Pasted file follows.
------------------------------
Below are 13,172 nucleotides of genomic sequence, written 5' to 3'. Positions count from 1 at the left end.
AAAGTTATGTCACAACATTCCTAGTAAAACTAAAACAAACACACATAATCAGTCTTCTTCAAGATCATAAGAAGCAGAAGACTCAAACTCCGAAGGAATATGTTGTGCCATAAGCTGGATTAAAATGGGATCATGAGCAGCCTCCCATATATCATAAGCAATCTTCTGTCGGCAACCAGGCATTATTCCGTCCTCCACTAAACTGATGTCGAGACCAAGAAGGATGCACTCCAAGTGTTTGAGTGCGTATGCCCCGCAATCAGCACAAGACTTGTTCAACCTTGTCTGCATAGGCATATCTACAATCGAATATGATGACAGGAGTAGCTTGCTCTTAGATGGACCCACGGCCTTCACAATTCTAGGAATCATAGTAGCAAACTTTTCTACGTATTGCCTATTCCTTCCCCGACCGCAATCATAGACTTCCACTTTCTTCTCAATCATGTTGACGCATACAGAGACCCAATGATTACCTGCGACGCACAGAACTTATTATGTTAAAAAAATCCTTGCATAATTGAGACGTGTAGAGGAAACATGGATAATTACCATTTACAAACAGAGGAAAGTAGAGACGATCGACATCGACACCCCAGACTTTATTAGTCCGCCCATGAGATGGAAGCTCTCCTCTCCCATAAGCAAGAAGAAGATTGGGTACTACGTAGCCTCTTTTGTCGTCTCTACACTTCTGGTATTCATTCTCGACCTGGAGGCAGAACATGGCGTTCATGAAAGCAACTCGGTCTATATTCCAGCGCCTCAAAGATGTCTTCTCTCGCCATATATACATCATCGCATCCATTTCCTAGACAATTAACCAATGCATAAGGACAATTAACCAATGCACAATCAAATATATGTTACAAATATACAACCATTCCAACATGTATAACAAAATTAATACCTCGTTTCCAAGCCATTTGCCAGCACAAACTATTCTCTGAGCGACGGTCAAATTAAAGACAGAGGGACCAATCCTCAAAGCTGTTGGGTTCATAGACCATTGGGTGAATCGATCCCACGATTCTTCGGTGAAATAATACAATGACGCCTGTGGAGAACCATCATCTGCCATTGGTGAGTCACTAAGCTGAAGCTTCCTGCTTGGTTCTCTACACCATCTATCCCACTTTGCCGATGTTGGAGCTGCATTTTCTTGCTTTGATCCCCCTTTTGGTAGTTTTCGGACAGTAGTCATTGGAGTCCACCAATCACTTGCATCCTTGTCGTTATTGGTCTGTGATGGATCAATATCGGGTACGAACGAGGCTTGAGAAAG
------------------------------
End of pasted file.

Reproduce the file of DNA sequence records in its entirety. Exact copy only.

Below are 13,172 nucleotides of genomic sequence, written 5' to 3'. Positions count from 1 at the left end.
AAAGTTATGTCACAACATTCCTAGTAAAACTAAAACAAACACACATAATCAGTCTTCTTCAAGATCATAAGAAGCAGAAGACTCAAACTCCGAAGGAATATGTTGTGCCATAAGCTGGATTAAAATGGGATCATGAGCAGCCTCCCATATATCATAAGCAATCTTCTGTCGGCAACCAGGCATTATTCCGTCCTCCACTAAACTGATGTCGAGACCAAGAAGGATGCACTCCAAGTGTTTGAGTGCGTATGCCCCGCAATCAGCACAAGACTTGTTCAACCTTGTCTGCATAGGCATATCTACAATCGAATATGATGACAGGAGTAGCTTGCTCTTAGATGGACCCACGGCCTTCACAATTCTAGGAATCATAGTAGCAAACTTTTCTACGTATTGCCTATTCCTTCCCCGACCGCAATCATAGACTTCCACTTTCTTCTCAATCATGTTGACGCATACAGAGACCCAATGATTACCTGCGACGCACAGAACTTATTATGTTAAAAAAATCCTTGCATAATTGAGACGTGTAGAGGAAACATGGATAATTACCATTTACAAACAGAGGAAAGTAGAGACGATCGACATCGACACCCCAGACTTTATTAGTCCGCCCATGAGATGGAAGCTCTCCTCTCCCATAAGCAAGAAGAAGATTGGGTACTACGTAGCCTCTTTTGTCGTCTCTACACTTCTGGTATTCATTCTCGACCTGGAGGCAGAACATGGCGTTCATGAAAGCAACTCGGTCTATATTCCAGCGCCTCAAAGATGTCTTCTCTCGCCATATATACATCATCGCATCCATTTCCTAGACAATTAACCAATGCATAAGGACAATTAACCAATGCACAATCAAATATATGTTACAAATATACAACCATTCCAACATGTATAACAAAATTAATACCTCGTTTCCAAGCCATTTGCCAGCACAAACTATTCTCTGAGCGACGGTCAAATTAAAGACAGAGGGACCAATCCTCAAAGCTGTTGGGTTCATAGACCATTGGGTGAATCGATCCCACGATTCTTCGGTGAAATAATACAATGACGCCTGTGGAGAACCATCATCTGCCATTGGTGAGTCACTAAGCTGAAGCTTCCTGCTTGGTTCTCTACACCATCTATCCCACTTTGCCGATGTTGGAGCTGCATTTTCTTGCTTTGATCCCCCTTTTGGTAGTTTTCGGACAGTAGTCATTGGAGTCCACCAATCACTTGCATCCTTGTCGTTATTGGTCTGTGATGGATCAATATCGGGTACGAACGAGGCTTGAGAAAG